Perception of the Sagas Of Icelanders in Modern Icelandic Crime Novels

Olga Markelova
2019 Izvestiâ Ûžnogo Federalʹnogo Universiteta: Filologičeskie Nauki  
In modern Icelandic society the Old Icelandic literature is an important national topos, and using it as the material for crime stories is a well-chosen form for making this "great literary heritage" closer to the reader. The origin of Icelandic crime stories has nothing in common with the Old Icelandic prose, but these genres have some "intersection points". This paper deals with three crime novels: "The Uncertain Time of Death" (Dauðans óvissi tími, 2004) by Thráinn Bertelsson and the two
more » ... son and the two novels by Thórunn Erlu-Valdimarsdóttir: "Cold Is the Other´s Blood" (Kalt er annars blóð, 2007) and "The Lion Has May Ears" (Mörg eru ljóns eyru, 2010). "The Uncertain Time of Death" uses the "Fóstrbræðra Saga" (The Saga of the Sworn Brothers). The plot of the novel is based on the "viking" concept; but what was considered valour in the Saga age, is regarded as a deviant behavour nowadays. The position of the saga heros in the modern soiety is miserable, and the main concepts of the viking age (e.g. feud) are subjected to criticism. In the novel "Cold Is the Other´s Blood" many persons correspond to the persons of "Njal´s Saga", but the plot of the saga is not wholly re-created in the novel, there are only revealed the main events. The style of the novel is quite the opposite to the saga style. There are episodes in the novel which demonstrate, that the sagas still are important for modern Icelanders, while some other national symbols may already cease to "work". "The Lion Has May Ears" reproduces the plot and the main persons of the "Laxdæla Saga" and has some non-saga plot lines along with it. The fate of Guðrún Ósvifsdóttir receives an unexpected addition in the novel. (Normally, in modern Icelandic prose the fortune of persons of the saga origin does not change). For the authors of the crime novels there is more important not to follow the ancient texts thoroughly, but to create a reminder of those texts, to manifestate their connection to the Old Icelandic literature. The symbol, important for the particular national cult [...]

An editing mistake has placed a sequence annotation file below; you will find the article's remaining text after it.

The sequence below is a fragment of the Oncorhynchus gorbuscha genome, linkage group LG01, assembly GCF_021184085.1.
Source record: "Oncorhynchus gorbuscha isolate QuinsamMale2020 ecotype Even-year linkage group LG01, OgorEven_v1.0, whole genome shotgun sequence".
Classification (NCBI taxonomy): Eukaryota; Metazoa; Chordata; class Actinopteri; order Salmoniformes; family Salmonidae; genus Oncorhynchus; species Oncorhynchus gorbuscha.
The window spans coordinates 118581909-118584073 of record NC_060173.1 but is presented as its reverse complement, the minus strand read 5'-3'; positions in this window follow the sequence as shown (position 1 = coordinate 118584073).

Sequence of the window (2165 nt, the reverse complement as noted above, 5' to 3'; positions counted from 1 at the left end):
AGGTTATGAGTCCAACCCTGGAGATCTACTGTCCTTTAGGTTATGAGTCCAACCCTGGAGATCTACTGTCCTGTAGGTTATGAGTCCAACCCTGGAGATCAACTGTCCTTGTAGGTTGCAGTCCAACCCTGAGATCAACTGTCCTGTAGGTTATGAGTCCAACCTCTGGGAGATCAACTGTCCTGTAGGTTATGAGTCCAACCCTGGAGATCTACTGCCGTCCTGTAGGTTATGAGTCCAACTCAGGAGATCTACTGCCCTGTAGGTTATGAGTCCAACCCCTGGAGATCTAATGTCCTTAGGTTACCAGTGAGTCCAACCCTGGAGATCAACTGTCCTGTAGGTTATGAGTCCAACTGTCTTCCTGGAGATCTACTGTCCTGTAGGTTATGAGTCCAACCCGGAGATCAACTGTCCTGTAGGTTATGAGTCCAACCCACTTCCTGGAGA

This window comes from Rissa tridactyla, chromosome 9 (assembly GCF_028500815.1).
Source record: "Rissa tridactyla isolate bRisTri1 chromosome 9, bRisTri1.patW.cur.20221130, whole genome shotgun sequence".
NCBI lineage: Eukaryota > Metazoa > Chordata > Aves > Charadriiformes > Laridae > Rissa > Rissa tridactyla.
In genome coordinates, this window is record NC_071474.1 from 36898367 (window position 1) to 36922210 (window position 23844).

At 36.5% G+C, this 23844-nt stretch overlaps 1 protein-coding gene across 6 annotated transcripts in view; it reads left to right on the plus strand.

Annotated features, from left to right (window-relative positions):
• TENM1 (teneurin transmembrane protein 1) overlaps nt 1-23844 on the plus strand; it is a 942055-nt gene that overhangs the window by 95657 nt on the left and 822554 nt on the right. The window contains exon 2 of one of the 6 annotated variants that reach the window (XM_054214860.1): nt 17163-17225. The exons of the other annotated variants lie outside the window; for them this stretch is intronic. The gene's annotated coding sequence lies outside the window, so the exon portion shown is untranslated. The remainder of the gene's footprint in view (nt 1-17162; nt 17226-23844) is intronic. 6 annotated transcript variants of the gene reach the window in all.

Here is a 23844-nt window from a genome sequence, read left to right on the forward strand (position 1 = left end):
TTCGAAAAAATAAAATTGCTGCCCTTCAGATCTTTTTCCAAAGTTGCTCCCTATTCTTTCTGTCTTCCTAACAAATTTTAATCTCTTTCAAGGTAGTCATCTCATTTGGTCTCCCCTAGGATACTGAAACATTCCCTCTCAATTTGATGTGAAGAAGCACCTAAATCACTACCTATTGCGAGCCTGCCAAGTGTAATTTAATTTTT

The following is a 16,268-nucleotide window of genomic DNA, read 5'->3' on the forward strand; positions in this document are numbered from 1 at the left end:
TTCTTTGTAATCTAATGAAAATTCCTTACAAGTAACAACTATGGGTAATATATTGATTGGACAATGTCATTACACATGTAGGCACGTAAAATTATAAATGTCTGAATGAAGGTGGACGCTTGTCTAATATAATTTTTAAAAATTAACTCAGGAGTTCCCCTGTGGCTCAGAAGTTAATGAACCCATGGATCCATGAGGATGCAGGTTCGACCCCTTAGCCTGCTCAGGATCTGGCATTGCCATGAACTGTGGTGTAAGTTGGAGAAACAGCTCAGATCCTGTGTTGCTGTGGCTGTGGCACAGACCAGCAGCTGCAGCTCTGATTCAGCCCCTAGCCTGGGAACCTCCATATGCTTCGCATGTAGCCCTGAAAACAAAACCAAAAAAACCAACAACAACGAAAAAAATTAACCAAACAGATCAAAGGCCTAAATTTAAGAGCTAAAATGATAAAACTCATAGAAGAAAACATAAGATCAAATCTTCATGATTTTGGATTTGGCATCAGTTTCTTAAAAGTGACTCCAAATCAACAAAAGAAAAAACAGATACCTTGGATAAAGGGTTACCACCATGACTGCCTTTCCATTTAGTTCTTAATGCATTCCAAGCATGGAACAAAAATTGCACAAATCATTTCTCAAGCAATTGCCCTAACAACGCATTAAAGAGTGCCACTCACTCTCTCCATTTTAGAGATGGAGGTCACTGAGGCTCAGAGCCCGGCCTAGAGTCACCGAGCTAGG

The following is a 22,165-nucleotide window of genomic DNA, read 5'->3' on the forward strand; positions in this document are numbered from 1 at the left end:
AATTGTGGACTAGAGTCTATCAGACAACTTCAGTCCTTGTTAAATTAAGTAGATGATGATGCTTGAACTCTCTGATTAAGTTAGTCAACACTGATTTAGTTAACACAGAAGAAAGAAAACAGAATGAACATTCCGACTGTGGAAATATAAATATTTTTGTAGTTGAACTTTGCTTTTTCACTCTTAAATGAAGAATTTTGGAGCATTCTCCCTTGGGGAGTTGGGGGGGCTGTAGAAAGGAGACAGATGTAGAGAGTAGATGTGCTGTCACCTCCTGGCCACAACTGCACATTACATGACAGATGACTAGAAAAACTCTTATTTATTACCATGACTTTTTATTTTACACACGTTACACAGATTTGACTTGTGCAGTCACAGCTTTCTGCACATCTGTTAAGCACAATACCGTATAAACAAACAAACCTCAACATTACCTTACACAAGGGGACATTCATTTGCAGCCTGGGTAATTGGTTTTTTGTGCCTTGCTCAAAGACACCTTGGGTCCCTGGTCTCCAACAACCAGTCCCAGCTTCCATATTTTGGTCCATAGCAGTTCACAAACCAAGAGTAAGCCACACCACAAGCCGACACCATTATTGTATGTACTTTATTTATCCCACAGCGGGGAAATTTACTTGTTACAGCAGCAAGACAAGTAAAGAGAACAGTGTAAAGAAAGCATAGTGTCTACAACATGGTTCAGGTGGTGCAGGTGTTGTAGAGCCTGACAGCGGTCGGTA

doi:10.23683/1995-0640-2019-1-156-166 fatcat:angzxr4otbgyne3q4cy6zytx4y